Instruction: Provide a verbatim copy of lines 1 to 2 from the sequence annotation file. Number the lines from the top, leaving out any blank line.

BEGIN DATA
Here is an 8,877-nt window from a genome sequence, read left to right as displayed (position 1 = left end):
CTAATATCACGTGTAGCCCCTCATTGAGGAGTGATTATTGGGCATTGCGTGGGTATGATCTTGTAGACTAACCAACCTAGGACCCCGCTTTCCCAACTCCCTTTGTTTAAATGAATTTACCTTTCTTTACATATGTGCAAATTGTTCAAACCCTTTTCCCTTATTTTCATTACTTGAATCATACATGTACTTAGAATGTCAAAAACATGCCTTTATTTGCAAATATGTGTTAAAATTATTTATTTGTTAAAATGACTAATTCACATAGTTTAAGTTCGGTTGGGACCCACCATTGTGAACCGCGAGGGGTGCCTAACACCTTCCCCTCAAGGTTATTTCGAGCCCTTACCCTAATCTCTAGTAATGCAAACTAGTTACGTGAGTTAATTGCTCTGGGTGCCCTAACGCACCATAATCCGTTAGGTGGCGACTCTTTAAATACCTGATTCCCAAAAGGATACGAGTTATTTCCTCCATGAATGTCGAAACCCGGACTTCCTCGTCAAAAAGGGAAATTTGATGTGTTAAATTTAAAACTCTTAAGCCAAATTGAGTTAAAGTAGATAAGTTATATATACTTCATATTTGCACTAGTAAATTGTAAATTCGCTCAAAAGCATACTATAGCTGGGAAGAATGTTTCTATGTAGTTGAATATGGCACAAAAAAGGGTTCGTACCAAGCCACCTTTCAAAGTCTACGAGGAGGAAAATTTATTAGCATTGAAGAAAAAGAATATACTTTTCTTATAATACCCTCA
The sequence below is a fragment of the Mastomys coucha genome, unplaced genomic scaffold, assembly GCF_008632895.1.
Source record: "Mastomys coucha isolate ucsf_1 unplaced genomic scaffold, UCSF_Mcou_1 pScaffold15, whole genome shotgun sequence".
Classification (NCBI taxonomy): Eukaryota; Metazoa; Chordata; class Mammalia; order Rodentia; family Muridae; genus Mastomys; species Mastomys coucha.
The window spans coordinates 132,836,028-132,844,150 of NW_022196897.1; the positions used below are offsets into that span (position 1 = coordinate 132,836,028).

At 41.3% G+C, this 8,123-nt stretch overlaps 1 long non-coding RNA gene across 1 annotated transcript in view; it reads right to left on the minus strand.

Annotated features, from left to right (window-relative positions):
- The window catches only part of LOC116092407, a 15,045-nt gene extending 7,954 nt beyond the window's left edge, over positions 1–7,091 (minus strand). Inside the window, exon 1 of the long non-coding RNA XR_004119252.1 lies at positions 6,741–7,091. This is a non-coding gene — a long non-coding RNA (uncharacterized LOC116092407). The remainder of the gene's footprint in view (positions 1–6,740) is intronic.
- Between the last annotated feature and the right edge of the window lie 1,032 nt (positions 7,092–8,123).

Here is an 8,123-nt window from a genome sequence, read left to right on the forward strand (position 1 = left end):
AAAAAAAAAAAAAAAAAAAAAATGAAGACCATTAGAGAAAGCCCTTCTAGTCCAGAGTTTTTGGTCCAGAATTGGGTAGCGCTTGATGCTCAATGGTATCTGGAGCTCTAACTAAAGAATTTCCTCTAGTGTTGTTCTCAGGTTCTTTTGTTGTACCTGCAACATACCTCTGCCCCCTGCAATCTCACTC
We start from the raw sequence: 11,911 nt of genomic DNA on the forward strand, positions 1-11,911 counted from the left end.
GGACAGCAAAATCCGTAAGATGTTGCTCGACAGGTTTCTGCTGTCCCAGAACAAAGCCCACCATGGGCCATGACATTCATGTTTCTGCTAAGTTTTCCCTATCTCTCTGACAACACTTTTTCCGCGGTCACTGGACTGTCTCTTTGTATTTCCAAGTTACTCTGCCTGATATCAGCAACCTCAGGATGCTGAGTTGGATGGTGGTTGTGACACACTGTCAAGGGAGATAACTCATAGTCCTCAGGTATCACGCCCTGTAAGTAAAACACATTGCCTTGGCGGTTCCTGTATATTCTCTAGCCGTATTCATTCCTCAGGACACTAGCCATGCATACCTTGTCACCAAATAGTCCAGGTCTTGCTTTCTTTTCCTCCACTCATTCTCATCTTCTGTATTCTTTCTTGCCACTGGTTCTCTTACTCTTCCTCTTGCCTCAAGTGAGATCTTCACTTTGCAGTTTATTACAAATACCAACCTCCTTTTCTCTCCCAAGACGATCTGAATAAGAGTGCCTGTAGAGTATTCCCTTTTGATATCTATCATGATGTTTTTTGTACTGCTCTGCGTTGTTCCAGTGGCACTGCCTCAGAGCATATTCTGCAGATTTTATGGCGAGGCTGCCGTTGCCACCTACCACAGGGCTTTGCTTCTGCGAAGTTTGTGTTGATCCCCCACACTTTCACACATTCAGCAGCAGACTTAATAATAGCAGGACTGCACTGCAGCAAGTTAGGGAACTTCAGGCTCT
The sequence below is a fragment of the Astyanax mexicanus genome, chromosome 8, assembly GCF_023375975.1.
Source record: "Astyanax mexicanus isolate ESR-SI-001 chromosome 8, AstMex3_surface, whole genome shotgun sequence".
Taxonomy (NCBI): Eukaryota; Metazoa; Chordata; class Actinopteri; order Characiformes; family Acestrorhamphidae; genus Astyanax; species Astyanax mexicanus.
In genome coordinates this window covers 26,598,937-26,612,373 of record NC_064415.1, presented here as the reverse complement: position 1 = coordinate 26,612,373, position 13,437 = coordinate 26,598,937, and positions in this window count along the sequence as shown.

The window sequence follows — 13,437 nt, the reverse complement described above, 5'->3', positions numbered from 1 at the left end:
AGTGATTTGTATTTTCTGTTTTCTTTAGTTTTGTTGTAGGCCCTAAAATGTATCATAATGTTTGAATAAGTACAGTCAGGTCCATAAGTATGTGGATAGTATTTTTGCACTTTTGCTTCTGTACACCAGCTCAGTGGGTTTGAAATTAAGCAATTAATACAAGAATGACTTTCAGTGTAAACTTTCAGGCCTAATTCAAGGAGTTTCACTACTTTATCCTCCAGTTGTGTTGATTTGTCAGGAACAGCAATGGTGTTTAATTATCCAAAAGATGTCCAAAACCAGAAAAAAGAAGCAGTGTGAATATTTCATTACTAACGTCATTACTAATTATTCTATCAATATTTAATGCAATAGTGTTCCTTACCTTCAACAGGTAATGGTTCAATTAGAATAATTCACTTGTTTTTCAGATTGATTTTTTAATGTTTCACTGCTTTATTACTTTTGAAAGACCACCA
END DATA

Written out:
Here is an 8,877-nt window from a genome sequence, read left to right as displayed (position 1 = left end):
CTAATATCACGTGTAGCCCCTCATTGAGGAGTGATTATTGGGCATTGCGTGGGTATGATCTTGTAGACTAACCAACCTAGGACCCCGCTTTCCCAACTCCCTTTGTTTAAATGAATTTACCTTTCTTTACATATGTGCAAATTGTTCAAACCCTTTTCCCTTATTTTCATTACTTGAATCATACATGTACTTAGAATGTCAAAAACATGCCTTTATTTGCAAATATGTGTTAAAATTATTTATTTGTTAAAATGACTAATTCACATAGTTTAAGTTCGGTTGGGACCCACCATTGTGAACCGCGAGGGGTGCCTAACACCTTCCCCTCAAGGTTATTTCGAGCCCTTACCCTAATCTCTAGTAATGCAAACTAGTTACGTGAGTTAATTGCTCTGGGTGCCCTAACGCACCATAATCCGTTAGGTGGCGACTCTTTAAATACCTGATTCCCAAAAGGATACGAGTTATTTCCTCCATGAATGTCGAAACCCGGACTTCCTCGTCAAAAAGGGAAATTTGATGTGTTAAATTTAAAACTCTTAAGCCAAATTGAGTTAAAGTAGATAAGTTATATATACTTCATATTTGCACTAGTAAATTGTAAATTCGCTCAAAAGCATACTATAGCTGGGAAGAATGTTTCTATGTAGTTGAATATGGCACAAAAAAGGGTTCGTACCAAGCCACCTTTCAAAGTCTACGAGGAGGAAAATTTATTAGCATTGAAGAAAAAGAATATACTTTTCTTATAATACCCTCA